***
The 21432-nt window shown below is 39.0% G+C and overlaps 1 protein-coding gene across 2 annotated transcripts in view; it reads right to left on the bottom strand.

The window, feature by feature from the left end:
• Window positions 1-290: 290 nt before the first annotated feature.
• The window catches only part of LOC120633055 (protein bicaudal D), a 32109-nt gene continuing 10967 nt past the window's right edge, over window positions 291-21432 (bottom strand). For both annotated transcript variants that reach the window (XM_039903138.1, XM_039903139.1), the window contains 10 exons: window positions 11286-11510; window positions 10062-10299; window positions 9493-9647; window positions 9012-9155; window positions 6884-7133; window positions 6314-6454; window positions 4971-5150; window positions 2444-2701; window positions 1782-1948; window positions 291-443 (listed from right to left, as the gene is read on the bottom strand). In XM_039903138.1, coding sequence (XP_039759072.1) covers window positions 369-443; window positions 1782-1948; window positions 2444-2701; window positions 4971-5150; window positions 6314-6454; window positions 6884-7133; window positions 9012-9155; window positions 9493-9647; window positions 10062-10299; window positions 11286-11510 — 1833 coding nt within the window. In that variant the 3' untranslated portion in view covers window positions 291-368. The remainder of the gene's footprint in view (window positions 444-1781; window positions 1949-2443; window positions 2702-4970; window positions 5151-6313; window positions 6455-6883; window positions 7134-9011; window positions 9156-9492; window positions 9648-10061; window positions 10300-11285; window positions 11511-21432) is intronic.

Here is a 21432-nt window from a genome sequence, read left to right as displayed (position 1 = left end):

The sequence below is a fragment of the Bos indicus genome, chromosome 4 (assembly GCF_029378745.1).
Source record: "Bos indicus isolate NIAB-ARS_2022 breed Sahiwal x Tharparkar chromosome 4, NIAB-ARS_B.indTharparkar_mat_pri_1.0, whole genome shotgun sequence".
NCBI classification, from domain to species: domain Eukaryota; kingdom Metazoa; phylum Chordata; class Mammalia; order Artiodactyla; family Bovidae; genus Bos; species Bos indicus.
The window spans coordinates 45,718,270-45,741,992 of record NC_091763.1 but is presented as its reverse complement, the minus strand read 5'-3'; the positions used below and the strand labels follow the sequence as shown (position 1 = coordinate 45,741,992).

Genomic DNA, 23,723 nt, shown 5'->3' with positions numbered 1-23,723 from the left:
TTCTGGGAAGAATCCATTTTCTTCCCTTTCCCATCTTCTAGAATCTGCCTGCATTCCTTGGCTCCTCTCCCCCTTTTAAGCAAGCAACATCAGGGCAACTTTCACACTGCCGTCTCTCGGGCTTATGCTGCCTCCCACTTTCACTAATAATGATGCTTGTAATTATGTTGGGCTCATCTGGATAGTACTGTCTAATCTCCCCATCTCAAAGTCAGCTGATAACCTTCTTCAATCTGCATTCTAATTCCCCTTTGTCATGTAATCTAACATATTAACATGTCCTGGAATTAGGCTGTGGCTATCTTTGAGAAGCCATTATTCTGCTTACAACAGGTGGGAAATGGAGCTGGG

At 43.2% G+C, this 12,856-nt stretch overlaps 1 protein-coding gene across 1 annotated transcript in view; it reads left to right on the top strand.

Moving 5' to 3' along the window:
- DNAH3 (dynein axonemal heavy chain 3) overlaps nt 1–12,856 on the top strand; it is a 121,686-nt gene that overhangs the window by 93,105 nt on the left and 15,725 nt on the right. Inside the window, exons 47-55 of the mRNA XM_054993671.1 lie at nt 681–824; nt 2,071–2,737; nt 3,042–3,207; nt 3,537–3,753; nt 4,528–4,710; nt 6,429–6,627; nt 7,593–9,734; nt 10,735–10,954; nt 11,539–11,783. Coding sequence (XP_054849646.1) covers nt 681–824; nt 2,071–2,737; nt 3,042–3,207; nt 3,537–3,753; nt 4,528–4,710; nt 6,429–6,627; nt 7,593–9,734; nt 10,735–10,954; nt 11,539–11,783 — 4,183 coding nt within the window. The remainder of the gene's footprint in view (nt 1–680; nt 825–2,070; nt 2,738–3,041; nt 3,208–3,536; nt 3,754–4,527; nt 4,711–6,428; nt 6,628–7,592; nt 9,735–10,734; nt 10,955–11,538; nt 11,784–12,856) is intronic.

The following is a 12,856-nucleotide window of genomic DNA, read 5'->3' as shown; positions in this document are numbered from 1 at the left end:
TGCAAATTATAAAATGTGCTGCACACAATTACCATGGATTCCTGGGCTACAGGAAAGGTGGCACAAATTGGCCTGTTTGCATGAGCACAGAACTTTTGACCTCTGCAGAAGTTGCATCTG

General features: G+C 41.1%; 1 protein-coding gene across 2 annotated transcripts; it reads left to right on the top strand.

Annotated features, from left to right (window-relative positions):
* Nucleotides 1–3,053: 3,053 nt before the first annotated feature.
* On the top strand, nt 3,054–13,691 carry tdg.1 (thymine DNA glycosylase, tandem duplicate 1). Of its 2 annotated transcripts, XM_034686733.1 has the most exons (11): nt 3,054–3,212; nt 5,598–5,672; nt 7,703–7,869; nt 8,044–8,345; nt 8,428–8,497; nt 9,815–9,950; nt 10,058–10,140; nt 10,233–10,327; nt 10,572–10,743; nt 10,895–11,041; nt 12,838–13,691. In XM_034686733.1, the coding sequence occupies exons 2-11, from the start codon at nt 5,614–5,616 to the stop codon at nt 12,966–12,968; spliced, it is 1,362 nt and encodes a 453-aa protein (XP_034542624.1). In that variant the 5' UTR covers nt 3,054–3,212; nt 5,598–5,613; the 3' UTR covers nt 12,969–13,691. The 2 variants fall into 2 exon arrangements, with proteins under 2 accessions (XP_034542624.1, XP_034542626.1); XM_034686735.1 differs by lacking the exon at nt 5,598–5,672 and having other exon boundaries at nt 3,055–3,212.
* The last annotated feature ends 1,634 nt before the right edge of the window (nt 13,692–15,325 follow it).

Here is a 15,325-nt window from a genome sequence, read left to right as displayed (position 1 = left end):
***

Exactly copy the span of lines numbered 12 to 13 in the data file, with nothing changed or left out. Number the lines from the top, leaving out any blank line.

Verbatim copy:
At 43.2% G+C, this 12,856-nt stretch overlaps 1 protein-coding gene across 1 annotated transcript in view; it reads left to right on the top strand.

Moving 5' to 3' along the window: